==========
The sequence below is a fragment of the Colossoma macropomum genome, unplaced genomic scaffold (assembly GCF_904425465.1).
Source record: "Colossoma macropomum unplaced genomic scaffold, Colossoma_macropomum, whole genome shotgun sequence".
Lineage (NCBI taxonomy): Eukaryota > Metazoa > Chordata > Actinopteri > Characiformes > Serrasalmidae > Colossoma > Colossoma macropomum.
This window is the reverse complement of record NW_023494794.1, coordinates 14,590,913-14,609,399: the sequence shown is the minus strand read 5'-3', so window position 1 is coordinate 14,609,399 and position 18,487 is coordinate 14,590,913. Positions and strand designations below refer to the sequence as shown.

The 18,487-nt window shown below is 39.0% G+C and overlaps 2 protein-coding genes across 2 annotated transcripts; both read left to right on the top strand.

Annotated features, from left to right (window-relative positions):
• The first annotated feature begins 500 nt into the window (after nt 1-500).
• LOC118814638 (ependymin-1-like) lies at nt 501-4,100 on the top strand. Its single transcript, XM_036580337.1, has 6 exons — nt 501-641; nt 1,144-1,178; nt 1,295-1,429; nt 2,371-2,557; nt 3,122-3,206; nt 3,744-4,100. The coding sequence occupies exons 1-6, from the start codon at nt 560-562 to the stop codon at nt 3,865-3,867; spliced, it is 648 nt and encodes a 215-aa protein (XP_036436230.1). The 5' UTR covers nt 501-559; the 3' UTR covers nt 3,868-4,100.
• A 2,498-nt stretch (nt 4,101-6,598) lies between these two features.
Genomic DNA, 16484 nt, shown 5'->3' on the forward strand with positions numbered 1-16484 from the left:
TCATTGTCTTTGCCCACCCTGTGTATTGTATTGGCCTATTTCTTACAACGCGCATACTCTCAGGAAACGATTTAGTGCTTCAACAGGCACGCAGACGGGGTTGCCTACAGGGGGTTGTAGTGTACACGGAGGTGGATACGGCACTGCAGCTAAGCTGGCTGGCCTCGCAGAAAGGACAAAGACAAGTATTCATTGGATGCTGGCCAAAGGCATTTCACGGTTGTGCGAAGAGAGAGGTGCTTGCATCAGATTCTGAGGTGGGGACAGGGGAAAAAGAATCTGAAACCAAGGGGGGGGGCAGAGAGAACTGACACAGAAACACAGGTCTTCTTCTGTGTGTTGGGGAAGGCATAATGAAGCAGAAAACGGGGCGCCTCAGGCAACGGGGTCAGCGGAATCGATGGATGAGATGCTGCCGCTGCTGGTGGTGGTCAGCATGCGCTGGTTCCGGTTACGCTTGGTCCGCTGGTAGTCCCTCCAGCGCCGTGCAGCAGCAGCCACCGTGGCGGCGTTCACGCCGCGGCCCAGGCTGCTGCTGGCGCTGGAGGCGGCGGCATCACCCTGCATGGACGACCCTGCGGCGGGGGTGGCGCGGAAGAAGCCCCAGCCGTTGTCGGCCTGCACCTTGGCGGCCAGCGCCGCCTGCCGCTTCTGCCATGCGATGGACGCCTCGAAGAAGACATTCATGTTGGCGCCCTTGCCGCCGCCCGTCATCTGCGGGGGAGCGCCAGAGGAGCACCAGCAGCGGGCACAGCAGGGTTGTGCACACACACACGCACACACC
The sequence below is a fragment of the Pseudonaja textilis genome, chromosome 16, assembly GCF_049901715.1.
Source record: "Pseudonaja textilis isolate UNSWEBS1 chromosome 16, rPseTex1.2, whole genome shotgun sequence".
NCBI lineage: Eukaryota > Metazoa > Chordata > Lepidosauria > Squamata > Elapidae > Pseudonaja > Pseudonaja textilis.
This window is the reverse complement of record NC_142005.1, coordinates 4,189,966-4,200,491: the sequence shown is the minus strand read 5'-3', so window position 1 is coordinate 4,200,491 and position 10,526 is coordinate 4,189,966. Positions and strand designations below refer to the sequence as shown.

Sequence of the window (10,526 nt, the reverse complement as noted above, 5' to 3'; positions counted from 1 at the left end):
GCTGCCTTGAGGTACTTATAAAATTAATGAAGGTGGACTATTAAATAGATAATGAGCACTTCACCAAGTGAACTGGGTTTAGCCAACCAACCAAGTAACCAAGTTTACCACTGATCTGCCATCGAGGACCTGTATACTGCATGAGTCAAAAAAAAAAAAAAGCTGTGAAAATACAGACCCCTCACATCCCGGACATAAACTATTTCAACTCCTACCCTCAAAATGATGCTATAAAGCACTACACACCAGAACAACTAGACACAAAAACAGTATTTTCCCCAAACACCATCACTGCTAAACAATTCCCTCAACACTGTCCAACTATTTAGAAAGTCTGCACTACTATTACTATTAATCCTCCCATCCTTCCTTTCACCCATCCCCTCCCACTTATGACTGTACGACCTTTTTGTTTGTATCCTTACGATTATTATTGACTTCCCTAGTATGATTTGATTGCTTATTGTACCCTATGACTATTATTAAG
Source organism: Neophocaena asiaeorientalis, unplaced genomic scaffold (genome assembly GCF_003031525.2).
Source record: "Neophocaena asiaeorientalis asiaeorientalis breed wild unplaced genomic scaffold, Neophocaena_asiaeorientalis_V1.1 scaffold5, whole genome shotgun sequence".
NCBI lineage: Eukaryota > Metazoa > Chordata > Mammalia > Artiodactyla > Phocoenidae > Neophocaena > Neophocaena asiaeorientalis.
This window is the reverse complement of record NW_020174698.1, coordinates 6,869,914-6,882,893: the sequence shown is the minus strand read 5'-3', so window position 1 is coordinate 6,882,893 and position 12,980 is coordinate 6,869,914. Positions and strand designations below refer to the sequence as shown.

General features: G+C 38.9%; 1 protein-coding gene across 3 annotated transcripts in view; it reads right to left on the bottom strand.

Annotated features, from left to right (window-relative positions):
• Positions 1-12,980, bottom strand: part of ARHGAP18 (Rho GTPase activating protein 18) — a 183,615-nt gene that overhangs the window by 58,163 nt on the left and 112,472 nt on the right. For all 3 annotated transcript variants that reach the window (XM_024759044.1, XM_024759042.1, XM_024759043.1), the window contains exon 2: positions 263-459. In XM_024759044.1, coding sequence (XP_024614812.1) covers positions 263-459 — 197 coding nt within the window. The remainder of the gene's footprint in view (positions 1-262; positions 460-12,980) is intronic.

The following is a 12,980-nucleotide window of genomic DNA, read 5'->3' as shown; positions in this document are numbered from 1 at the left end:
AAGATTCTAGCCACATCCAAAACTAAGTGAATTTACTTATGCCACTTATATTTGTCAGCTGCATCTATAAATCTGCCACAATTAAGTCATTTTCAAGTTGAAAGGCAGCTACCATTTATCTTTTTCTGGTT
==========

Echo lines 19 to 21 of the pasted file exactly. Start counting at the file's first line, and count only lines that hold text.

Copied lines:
Source record: "Neophocaena asiaeorientalis asiaeorientalis breed wild unplaced genomic scaffold, Neophocaena_asiaeorientalis_V1.1 scaffold5, whole genome shotgun sequence".
NCBI lineage: Eukaryota > Metazoa > Chordata > Mammalia > Artiodactyla > Phocoenidae > Neophocaena > Neophocaena asiaeorientalis.
This window is the reverse complement of record NW_020174698.1, coordinates 6,869,914-6,882,893: the sequence shown is the minus strand read 5'-3', so window position 1 is coordinate 6,882,893 and position 12,980 is coordinate 6,869,914. Positions and strand designations below refer to the sequence as shown.